CA Drought 2010-2021 0709

There will be less hydroelectric generation in California in 2021 compared with 2020 as a result of drought-related declines in output.

The year-over-year decrease of 3.2 million MWh is a 19-percent drop, according to a new analysis by the U.S. Energy Information Administration.

A July 7 Today in Energy report from the agency states that the drought-based decrease is from 16.8 million MWh to 13.6 million MWh. However, in its July 7 Short-Term Energy Outlook, the EIA projects conventional hydropower in California will be 11.2 million MWh in 2021. This would be a year-over-year drop of roughly 33 percent.

The EIA found that hydroelectric generation in California between January and April was 37 percent less than in the same four months in 2020 and 71 percent less than the same months in 2019.

"California's previous drought, which lasted from 2012 to 2016, led to significant declines in hydroelectric generation and the state's first-ever mandatory water restrictions in 2015," the agency stated in its Today in Energy report. "As drought conditions eased, hydropower conditions improved."

CA Drought 2020-2021

About 33 percent of the state has been categorized under exceptional drought, the most intense drought classification, EIA said, affecting California’s water supply level and its hydropower plants.

The report reiterated the expectation that as Lake Oroville water levels continue to drop, the Edward Hyatt Power Plant could be forced off line later this year for the first time since it opened in 1967.

The U.S. Drought Monitor offered little encouragement in its weekly report covering June 29 through July 5, stating that conditions in the Northwest were "among the driest going back to 1895."

Temperatures across the region were as much as 17 degrees higher than seasonal norms. "The excess heat continued to increase evaporative demand, dry out soils and vegetation, and strain water resources," the Drought Monitor said.

Drought level categories in the Northwest moved lower and continued to expand, including in Washington, where all of the state is now experiencing some level of dryness or drought. The U.S. Department of Agriculture reported that data now shows "the state's rangeland and pasture conditions are far worse this year when compared to all other years this century."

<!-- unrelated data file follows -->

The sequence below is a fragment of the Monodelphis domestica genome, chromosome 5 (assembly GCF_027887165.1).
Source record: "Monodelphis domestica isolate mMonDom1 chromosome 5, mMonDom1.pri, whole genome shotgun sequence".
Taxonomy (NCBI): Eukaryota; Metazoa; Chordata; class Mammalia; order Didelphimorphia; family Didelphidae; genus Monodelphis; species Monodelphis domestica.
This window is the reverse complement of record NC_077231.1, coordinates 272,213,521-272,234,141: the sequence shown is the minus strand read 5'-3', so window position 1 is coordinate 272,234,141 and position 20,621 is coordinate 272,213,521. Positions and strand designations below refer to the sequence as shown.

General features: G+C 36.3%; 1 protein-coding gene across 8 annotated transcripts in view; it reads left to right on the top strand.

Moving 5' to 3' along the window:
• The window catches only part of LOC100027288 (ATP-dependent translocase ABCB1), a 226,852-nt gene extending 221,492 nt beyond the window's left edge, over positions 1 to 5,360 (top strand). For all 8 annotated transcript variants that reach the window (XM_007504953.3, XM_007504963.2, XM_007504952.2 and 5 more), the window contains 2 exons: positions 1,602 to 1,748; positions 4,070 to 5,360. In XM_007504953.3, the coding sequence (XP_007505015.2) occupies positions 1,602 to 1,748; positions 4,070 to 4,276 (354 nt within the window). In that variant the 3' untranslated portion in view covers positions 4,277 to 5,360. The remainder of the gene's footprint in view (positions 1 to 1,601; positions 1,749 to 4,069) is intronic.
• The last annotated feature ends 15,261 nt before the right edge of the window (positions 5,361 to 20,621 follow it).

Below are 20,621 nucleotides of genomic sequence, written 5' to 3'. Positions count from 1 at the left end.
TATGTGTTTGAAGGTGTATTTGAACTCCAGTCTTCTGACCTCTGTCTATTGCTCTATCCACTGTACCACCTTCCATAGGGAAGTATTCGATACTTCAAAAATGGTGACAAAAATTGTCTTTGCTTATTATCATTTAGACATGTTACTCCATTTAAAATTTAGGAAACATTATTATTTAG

Drought also expanded in Idaho and Montana. The states are experiencing crop losses, decreased or nonexistent forage, and grasshopper infestation.

Conditions throughout most of the Southwest remained unchanged this week, according to the Drought Monitor, thanks to some precipitation in Arizona and New Mexico. With 3 to 8 inches of rain in six to 10 days, eastern New Mexico saw heavy rains that "began to make a dent in the long-term drought, while also contributing to flash floods in the area."

Lake Powell remains at 34 percent of capacity, according to the U.S. Bureau of Reclamation's June 28 report. The full Lower Colorado River system is now at 41 percent of capacity, with 24,621 thousand acre-feet of water.

Salt River Project storage is at 72 percent of capacity as of July 8, with roughly 1.4 million acre-feet of water in the system's storage. This is 20 percent less than year-ago levels, when the system was at 92 percent of capacity, according to SRP's daily report.

Almost 59.2 million people in the western U.S. now live in drought conditions, according to the Drought Monitor.

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